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Emmanuel Villaume Returns to Conduct the Juiliard Orchestra in Works by Stravinsky, Ravel, Glazunov, and Mussorgsky

Mike Lawson • News • February 3, 2015

Emmanuel Villaume to conduct the Juilliard Orchestra

Emmanuel Villaume returns to conduct the Juilliard Orchestra on Saturday, February 14, 2015 at 8 p.m. in Alice Tully Hall. The program features Stravinsky’s Feu d’artifice (Fireworks), Op. 4; Ravel’s La valse; Glazunov’s Violin Concerto in A Minor, Op. 82 with Juilliard violinist Lifan Zhu; and Pictures at an Exhibition by Mussorgsky (arr. Ravel).

Mr. Villaume conducted Juilliard Opera’s production of Massenet’s Cendrillon in April 2014 to critical acclaim: “Emmanuel Villaume, the seasoned specialist on the podium, conveyed equal parts savoir-faire and inspiration.” (The Financial Times, Martin Bernheimer) 

Tickets for $30 are available at events.juilliard.edu, through CenterCharge (212) 721-6500, or at the Alice Tully Hall Box Office. Tickets are free for Juilliard students; non-Juilliard student may purchase tickets for $15, only at the Juilliard Box Office. 

About the Program: 

The world premieres of Stravinsky’s two orchestral pieces, Scherzo fantastique and Feu d’artifice, took place in St. Petersburg in 1909. It was at this concert that Serge Diaghilev, director of the Ballets Russes, discovered Stravinsky, laying the foundation for their long and fruitful collaboration. The title of the short orchestral fantasia Feu d’artifice promises musical fireworks and contains many elements that are characteristic of Stravinsky – the rhythmic conciseness, brilliant instrumentation and the arrangement of motifs in layers.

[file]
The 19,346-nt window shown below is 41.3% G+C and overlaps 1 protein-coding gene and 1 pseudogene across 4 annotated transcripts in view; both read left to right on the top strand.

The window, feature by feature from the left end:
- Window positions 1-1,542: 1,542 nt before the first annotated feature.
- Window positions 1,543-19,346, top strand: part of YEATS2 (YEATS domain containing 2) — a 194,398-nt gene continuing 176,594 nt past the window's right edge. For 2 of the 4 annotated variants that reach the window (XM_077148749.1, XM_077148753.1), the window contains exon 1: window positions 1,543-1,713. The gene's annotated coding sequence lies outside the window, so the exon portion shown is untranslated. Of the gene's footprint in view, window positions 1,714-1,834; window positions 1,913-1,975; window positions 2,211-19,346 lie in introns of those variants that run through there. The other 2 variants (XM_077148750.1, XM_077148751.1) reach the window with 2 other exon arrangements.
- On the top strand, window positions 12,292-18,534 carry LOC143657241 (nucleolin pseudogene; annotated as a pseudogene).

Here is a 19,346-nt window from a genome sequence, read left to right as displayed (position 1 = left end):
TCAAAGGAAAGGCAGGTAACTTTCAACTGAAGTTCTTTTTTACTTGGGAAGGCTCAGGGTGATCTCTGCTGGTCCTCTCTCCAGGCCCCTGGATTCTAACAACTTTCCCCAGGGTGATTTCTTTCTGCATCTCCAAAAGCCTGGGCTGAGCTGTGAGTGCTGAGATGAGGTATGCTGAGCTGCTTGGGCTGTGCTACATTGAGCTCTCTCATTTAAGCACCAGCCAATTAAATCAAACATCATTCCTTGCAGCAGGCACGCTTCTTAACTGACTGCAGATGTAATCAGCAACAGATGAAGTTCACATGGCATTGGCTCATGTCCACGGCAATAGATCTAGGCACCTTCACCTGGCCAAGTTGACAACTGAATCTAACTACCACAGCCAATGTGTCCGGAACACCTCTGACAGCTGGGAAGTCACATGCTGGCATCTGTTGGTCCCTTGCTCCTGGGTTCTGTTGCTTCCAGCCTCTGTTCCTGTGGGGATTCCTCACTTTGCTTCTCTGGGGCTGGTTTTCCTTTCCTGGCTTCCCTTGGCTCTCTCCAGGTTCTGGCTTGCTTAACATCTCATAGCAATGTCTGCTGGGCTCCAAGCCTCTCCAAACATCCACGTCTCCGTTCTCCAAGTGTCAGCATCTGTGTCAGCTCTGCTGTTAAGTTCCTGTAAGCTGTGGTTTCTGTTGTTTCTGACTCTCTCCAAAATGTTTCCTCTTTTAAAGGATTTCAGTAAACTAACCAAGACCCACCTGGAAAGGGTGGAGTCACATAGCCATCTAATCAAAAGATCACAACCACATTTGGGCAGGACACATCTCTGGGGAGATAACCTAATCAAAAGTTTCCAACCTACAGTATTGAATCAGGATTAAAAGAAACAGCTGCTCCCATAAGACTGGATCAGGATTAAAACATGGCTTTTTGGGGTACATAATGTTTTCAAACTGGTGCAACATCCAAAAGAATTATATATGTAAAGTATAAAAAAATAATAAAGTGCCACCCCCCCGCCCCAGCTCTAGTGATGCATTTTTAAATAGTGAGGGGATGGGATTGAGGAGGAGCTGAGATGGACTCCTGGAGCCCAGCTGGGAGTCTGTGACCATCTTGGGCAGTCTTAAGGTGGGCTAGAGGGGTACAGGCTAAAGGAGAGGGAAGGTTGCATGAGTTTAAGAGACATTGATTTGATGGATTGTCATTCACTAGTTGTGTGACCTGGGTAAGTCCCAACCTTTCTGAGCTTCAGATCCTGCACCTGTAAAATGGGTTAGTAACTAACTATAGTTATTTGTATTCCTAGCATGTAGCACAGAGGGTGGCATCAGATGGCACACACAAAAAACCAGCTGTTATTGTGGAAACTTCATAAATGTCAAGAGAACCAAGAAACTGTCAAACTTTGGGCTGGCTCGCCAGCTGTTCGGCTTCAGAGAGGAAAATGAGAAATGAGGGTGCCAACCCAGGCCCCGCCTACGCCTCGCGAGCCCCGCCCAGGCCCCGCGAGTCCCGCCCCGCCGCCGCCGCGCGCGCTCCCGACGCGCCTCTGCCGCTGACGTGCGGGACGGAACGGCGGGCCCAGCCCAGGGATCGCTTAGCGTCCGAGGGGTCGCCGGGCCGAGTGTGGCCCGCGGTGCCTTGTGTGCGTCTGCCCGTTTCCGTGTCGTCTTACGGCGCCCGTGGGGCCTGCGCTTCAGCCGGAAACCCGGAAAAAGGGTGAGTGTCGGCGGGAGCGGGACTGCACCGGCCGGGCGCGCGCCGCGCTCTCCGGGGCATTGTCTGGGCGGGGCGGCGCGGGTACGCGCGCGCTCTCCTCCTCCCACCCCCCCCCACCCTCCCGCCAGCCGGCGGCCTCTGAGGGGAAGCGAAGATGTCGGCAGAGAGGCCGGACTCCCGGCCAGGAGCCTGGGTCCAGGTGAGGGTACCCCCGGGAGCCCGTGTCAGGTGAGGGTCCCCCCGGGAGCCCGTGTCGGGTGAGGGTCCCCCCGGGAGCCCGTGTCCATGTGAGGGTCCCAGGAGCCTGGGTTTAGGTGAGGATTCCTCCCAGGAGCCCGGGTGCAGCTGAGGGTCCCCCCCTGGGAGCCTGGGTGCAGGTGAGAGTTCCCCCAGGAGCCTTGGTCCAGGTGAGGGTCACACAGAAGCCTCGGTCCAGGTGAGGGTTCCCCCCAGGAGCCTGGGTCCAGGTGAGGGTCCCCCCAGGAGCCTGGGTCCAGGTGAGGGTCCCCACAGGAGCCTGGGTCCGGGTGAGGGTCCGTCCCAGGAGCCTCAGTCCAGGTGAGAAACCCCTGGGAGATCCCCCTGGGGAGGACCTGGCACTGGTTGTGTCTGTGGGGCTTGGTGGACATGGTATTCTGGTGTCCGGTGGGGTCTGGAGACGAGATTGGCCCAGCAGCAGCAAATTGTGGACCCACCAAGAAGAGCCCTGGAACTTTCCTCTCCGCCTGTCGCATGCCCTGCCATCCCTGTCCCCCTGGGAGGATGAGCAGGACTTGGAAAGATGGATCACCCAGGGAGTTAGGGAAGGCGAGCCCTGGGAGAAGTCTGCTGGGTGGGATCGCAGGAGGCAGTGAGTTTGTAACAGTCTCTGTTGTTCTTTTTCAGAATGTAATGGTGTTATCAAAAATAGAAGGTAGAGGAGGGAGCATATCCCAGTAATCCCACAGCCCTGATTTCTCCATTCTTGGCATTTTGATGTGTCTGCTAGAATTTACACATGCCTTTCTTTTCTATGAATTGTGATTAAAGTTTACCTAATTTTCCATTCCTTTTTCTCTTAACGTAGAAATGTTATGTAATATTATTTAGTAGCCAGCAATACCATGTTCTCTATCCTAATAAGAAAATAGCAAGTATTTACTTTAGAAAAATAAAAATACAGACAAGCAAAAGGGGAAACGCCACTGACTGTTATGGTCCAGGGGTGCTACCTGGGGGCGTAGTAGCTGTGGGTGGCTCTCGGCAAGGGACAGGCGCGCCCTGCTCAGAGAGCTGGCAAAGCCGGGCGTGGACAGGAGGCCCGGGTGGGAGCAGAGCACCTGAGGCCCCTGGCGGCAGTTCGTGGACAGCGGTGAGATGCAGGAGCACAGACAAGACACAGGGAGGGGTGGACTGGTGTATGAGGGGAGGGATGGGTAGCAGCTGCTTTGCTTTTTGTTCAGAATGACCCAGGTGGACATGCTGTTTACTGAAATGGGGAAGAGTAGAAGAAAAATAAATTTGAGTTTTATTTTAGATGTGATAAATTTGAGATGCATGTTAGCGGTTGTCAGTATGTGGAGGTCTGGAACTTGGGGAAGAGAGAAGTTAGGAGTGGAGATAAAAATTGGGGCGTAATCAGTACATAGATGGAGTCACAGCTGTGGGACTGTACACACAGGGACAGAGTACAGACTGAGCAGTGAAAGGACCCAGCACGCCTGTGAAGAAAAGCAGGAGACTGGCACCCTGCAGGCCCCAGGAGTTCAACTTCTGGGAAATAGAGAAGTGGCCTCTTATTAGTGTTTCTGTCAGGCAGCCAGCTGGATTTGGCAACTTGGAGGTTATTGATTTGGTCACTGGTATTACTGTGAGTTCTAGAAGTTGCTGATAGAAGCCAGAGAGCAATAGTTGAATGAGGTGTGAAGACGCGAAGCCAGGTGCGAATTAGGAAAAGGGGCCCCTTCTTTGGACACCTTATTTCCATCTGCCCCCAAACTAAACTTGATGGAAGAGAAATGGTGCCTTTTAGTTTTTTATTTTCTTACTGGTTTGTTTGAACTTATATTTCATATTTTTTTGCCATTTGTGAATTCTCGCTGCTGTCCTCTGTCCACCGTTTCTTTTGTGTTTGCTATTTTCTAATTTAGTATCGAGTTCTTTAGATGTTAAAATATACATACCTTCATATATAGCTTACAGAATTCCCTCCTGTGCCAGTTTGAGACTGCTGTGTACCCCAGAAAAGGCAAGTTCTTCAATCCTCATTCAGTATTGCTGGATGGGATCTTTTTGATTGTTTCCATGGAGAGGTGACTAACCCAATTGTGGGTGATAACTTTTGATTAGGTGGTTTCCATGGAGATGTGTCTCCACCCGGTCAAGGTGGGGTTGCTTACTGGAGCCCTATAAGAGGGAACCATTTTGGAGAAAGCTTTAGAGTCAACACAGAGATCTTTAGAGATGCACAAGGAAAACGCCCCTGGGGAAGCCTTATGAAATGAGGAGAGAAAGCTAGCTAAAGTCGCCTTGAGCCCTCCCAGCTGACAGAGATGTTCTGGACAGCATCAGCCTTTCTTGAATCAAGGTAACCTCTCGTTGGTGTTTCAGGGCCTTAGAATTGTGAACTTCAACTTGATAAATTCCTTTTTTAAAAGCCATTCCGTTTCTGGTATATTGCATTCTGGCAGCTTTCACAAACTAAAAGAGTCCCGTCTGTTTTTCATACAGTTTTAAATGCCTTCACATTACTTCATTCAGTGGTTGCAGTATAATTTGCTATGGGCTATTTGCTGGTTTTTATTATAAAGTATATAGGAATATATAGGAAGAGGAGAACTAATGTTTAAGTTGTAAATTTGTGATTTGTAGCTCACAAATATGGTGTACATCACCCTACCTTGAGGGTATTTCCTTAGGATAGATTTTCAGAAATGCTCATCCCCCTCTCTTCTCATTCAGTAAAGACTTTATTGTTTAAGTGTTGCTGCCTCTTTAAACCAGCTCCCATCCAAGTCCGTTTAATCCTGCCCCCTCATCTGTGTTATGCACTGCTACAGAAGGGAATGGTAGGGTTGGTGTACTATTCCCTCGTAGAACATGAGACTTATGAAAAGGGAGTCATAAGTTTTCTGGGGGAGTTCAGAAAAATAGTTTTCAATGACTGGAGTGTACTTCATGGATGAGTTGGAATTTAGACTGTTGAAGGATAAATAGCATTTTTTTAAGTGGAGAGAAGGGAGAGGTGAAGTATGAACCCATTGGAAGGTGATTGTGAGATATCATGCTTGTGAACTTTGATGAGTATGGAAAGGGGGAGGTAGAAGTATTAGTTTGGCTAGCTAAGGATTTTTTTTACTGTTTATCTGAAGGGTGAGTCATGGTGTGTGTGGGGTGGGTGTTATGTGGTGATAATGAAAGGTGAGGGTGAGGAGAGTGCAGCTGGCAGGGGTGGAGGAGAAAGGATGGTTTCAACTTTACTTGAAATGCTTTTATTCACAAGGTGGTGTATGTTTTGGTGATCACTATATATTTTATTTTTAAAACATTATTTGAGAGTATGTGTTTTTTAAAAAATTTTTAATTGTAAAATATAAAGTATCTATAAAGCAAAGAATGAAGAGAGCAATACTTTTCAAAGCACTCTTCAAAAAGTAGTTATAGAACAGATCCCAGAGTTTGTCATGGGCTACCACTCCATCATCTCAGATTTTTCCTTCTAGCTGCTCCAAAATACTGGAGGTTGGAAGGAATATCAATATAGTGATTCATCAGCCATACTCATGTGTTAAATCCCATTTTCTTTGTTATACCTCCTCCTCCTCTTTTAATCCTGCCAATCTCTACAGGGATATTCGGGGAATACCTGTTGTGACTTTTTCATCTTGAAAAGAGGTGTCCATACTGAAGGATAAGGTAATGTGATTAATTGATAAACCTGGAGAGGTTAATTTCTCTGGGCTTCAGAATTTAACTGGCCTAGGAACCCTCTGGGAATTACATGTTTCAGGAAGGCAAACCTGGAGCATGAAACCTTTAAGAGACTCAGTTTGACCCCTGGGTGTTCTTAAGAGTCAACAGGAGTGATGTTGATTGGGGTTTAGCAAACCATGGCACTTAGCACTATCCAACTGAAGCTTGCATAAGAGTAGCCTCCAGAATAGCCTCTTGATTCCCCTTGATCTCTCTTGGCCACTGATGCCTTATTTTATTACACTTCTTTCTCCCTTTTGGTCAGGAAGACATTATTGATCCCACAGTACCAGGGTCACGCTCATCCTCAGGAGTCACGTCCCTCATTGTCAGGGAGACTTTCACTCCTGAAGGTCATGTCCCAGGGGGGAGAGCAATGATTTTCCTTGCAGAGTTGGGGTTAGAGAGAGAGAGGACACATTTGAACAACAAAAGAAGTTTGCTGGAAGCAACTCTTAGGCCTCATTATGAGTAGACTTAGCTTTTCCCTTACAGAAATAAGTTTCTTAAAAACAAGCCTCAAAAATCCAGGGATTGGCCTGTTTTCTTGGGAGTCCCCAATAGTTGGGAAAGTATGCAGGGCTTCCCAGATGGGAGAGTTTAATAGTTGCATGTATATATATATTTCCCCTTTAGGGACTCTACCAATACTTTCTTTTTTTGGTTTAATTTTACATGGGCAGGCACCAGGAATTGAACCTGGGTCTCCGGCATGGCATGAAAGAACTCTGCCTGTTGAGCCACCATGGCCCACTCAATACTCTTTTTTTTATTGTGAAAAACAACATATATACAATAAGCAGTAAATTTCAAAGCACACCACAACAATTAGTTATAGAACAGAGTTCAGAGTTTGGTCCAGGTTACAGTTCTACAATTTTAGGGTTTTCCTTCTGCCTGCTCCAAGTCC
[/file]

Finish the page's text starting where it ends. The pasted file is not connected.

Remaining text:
Ravel composed his 20-minute tone poem La valse in 1919-20. He intended the piece to serve as a ballet score for the Ballets Russes, but it was not to be. The piece was eventually staged, first by Nijinska for the Ida Rubinstein troupe in 1929 and later by George Balanchine in 1951. 

Glazunov’s Concerto for Violin and Orchestra in A Minor, Op. 82 was written for the virtuoso Leopold Auer. The work dates from 1904 just before Glazunov became director of the St. Petersburg Conservatory. The premiere took place on March 4, 1905 in St. Petersburg with Leopold Auer as the soloist. Glazunov’s concerto borrowed from Mendelssohn and Liszt by linking the three traditional movements into an uninterrupted whole. The soloist launches into the theme immediately without an orchestral introduction, and the melody suggests folk music. 

Mussorgsky’s Pictures at an Exhibition was inspired by a visit to an art exhibition. It was originally composed in 1874 for piano and later orchestrated by Ravel in 1922. Mussorgsky composed Pictures as a memorial to his friend, Russian artist Viktor Hartmann, who died in 1873 at age 39. Mussorgsky visited a retrospective exhibit of Hartmann’s sketches, stage designs, and architectural studies. The suite features musical depictions of ten paintings by Hartmann, interspersed with the recurring “Promenade” theme that represents the visitor strolling through the exhibition. 

About Lifan Zhu